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Virginia Mayor Cites WWII Japanese Internment Camps as Precedent for Refusing Syrian Refugees

David Bowers, the Democratic mayor of Roanoke, Virginia, referenced the infamous internment of Japanese Americans during WWII in saying the city will refuse Syrian refugees.

by VICE News
Nov 18 2015, 11:10pm

Photo by Mark J. Terrill/AP

Another Democrat has joined the growing number of Republicans calling for the US to suspend the resettlement of Syrian refugees following a series of deadly foreign terror attacks committed by the Islamic State.

David Bowers, the mayor of Roanoke, Virginia, issued a statement on Wednesday saying that after recent events — including the downing of a Russian airliner that killed all 224 people aboard and the Paris attacks that left 129 dead — he has become "convinced" that it is "imprudent" to "assist in the relocation of Syrian refugees to our part of Virginia."

But the mayor, who announced last week that he won't seek reelection, also went one step further, suggesting that a policy similar to the infamous internment of Japanese Americans during WWII may be applicable to Syrians in the current situation.

"I'm reminded that President Franklin D. Roosevelt felt compelled to sequester Japanese foreign nationals after the bombing of Pearl Harbor," he said, "and it appears that the threat of harm to America from ISIS now is just as real and serious as that from our enemies then."

Related: This Lone Democratic Governor Is Calling For the US to Reject Syrian Refugees

After the attack on Pearl Harbor on December 7, 1941, Roosevelt issued an executive order that led to 120,000 Japanese Americans — mostly US citizens or legal permanent residents — being imprisoned without due process for up to four years in facilities that Roosevelt himself called "concentration camps." Half of the prisoners were children.

In 1988, Congress passed a bill admitting that the interments were "a grave injustice" and granting $20,000 in reparations to each victim. The payments were delivered with a signed apology from the president on behalf of the American people.

Japanese citizens gather at a train which will take them from the Santa Anita assembly camp in California to the internment camp at Gila River, Ariz. in 1942. (AP Photo/National Archives)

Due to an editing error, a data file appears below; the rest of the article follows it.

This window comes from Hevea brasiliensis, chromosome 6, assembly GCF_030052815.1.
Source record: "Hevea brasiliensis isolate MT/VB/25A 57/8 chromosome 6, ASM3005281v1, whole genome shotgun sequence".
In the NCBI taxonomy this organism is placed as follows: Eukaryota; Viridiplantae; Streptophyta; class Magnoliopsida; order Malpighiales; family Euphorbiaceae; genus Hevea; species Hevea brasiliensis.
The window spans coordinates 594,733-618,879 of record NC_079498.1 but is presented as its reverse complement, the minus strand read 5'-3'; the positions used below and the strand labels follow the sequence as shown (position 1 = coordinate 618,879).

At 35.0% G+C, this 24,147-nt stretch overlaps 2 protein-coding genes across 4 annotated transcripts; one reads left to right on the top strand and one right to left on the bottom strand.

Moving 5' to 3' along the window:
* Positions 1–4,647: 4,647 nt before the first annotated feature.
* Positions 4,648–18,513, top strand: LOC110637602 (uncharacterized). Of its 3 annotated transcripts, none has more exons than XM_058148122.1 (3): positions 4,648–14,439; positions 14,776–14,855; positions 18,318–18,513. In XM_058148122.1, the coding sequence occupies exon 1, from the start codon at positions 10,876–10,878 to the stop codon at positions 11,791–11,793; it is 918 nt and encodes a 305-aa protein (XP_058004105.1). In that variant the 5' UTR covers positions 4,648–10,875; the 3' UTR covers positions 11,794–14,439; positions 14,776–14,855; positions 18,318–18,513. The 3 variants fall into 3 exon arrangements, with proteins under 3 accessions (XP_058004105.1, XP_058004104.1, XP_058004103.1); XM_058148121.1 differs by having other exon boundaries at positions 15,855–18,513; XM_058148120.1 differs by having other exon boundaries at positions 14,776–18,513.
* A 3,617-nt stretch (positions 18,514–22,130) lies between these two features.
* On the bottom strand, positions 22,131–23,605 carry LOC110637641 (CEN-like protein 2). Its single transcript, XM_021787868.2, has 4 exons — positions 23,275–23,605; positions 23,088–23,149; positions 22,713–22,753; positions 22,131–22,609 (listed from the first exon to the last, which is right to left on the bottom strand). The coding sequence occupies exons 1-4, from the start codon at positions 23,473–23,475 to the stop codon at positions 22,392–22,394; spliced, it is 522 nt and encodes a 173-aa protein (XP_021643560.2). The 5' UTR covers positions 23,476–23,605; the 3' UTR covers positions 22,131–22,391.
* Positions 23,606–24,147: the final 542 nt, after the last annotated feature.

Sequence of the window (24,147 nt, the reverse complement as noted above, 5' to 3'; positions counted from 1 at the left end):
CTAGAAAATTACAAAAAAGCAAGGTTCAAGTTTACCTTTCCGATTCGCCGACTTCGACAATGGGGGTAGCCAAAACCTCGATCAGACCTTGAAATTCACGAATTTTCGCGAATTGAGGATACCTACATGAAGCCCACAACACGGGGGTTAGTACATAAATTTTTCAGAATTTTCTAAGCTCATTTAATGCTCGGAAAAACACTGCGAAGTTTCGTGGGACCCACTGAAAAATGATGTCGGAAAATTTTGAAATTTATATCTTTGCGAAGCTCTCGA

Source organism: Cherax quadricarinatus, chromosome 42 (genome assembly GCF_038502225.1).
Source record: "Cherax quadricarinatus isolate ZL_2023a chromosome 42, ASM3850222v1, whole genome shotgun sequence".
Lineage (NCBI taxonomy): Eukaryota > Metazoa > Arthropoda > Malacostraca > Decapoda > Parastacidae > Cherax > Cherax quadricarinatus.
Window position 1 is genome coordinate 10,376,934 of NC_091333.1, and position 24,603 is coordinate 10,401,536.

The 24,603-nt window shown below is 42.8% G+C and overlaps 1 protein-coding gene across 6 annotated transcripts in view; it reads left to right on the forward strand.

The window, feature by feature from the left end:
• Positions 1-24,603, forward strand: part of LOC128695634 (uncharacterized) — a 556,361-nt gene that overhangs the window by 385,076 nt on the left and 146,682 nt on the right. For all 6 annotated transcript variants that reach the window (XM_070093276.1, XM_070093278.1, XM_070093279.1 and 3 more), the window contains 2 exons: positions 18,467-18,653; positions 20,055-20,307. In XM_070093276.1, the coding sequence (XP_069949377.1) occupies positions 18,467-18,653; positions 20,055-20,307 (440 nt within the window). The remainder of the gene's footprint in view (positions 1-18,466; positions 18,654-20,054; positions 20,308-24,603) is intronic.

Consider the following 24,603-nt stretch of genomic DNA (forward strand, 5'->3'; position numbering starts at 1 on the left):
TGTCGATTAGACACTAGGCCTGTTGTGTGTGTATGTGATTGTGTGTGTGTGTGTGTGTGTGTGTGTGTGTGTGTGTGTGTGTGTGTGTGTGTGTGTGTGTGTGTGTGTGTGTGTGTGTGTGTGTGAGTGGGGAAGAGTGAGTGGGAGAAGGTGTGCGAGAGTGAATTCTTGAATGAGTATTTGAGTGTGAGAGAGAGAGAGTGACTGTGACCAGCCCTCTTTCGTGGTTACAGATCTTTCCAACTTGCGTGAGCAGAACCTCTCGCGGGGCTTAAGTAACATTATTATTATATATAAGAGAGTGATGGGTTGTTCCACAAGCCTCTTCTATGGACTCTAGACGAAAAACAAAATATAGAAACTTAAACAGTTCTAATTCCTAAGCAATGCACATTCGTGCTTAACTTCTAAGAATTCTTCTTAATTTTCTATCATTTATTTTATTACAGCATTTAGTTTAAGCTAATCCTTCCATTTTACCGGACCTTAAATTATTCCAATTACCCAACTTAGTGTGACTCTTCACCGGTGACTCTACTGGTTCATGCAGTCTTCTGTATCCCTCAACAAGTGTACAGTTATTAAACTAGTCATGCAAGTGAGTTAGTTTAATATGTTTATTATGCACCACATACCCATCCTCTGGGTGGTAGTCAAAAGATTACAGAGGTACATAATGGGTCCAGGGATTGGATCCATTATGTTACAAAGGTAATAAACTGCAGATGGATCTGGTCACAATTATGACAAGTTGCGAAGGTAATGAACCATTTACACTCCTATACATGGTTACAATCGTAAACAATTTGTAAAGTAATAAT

The mayor's remarks come two days after New Hampshire Governor Maggie Hassan became the first Democrat to split from her party in calling for the US to halt the resettlement of Syrian refugees "until intelligence and defense officials can assure that the process for vetting all refugees, including those from Syria, is as strong as possible to ensure the safety of the American people."

Hassan joined governors in at least 23 other states — all Republican — that have made similar demands amid ongoing investigations into the backgrounds and nationalities of the Paris attackers. All of the suspects identified thus far have been French or Belgian nationals. A Syrian passport was reportedly found near one attacker, but new evidence suggests the document was likely forged.

Related: Jeb Bush Is Cool With Syrian Refugees Who Can 'Prove' They Are Christian

The White House this week stood firmly by its promise to resettle 10,000 Syrian refugees in the US next year. The number pales in comparison to the commitments of other European and North American partners. Germany, for example, has pledged to take in 1 million refugees next year. On Wednesday, French President Francois Hollande said the country would welcome 30,000 refugees over the next two years — an increase over the 24,000 France had vowed to accept prior to the attacks. Hollande said France will spend $53.3 million developing housing for refugees, who will have to undergo a security screening.

"Those who live in those countries, particularly in territories controlled by the Islamic State, are being battered and are fleeing; they are victims of the same terrorist system," Hollande said on Monday. "This is why it is vital for Europe to welcome with dignity those who are eligible for asylum, and to send back to their countries those who aren't, which requires — and this is not yet the case today — an efficient protection of our external borders."

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